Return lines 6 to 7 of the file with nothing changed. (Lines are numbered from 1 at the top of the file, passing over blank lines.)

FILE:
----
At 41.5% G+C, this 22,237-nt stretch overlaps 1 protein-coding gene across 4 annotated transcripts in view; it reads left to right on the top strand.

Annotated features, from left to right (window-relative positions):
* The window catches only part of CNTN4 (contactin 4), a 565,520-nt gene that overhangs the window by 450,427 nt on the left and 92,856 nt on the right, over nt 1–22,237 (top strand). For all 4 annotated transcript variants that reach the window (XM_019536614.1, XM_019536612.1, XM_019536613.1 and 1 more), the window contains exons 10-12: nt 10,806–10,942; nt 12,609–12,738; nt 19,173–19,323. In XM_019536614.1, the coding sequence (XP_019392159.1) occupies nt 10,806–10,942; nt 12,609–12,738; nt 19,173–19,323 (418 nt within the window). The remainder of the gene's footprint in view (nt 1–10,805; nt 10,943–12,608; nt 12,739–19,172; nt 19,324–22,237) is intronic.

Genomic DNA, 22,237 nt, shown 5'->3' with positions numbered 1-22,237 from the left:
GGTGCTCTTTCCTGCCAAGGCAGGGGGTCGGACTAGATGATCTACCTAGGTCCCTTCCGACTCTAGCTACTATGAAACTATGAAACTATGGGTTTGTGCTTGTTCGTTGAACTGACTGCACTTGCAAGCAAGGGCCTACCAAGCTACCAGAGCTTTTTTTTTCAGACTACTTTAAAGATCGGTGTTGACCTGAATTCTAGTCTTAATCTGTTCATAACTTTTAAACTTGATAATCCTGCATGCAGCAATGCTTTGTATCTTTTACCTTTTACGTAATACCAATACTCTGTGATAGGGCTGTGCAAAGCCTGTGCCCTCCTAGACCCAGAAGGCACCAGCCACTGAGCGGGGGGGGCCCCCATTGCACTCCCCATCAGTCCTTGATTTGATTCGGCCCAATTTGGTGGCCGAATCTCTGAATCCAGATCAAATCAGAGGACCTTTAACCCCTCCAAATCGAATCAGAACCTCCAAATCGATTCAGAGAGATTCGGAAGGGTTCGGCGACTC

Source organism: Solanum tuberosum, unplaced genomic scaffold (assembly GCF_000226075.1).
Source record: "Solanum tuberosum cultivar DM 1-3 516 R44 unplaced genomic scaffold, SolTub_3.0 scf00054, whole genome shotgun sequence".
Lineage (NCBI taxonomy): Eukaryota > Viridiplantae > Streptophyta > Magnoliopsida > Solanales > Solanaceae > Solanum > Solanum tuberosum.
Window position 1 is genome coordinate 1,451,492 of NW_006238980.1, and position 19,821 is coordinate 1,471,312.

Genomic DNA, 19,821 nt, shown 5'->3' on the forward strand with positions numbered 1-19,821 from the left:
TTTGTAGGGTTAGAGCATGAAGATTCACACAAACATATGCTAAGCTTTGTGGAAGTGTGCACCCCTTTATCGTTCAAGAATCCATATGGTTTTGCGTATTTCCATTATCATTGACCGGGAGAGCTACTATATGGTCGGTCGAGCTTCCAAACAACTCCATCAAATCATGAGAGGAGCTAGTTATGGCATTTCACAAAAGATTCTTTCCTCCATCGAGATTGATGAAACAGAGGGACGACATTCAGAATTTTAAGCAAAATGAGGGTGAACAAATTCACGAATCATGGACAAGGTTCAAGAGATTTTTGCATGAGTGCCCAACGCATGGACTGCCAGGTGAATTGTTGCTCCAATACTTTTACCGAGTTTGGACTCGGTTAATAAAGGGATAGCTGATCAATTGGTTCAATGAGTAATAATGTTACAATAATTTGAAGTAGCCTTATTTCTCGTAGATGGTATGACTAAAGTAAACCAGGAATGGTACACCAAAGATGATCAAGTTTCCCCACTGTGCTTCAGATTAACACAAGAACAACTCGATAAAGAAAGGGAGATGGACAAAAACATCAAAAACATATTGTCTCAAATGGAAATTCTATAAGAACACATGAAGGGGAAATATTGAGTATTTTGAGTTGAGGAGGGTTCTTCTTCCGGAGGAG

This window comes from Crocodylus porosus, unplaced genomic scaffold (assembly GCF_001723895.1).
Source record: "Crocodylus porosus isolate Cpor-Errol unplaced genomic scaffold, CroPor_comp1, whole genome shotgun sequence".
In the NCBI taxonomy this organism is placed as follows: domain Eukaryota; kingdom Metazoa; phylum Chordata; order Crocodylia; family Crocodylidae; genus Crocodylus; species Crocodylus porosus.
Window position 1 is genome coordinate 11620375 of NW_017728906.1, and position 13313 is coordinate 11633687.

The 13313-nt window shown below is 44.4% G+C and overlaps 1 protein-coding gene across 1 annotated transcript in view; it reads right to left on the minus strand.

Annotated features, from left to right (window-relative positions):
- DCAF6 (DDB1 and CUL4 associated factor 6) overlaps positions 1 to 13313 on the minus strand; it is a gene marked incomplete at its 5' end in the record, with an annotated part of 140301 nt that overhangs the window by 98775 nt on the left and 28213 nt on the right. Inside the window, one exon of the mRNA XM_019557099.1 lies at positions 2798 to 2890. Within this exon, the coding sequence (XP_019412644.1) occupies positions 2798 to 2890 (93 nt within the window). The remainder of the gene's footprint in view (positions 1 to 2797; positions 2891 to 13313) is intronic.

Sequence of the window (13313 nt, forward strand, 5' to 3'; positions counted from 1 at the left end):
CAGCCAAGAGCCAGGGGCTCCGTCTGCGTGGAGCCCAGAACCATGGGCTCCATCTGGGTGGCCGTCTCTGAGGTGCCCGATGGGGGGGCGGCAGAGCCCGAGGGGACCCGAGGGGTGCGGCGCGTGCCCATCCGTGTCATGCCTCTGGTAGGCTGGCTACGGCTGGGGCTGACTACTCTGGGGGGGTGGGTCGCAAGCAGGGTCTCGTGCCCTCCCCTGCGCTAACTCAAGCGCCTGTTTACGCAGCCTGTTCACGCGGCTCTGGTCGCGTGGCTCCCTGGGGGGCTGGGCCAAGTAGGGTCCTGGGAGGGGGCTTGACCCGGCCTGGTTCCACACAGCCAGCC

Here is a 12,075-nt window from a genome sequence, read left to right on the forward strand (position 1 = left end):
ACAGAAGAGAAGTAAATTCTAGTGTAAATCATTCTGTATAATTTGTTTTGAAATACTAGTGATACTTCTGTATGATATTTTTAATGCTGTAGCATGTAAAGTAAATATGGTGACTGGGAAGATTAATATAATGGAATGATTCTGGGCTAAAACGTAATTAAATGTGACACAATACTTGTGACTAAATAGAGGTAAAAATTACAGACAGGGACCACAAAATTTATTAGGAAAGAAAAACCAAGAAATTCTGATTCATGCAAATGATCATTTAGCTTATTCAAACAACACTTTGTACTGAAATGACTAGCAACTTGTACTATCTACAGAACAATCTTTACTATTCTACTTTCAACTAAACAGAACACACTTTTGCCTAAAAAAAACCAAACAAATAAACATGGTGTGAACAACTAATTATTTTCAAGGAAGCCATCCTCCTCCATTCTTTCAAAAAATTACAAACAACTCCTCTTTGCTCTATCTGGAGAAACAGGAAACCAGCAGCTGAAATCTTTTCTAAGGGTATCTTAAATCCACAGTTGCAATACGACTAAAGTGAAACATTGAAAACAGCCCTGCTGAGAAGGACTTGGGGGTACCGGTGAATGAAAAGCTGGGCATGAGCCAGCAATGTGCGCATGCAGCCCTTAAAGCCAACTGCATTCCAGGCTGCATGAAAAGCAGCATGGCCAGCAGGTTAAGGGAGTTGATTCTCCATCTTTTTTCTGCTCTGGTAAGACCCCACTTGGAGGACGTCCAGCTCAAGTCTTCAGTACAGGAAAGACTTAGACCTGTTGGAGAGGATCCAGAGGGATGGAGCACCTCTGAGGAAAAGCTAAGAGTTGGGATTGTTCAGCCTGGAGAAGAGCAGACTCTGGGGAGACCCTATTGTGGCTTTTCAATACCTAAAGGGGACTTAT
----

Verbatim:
Source organism: Solanum tuberosum, unplaced genomic scaffold (assembly GCF_000226075.1).
Source record: "Solanum tuberosum cultivar DM 1-3 516 R44 unplaced genomic scaffold, SolTub_3.0 scf00054, whole genome shotgun sequence".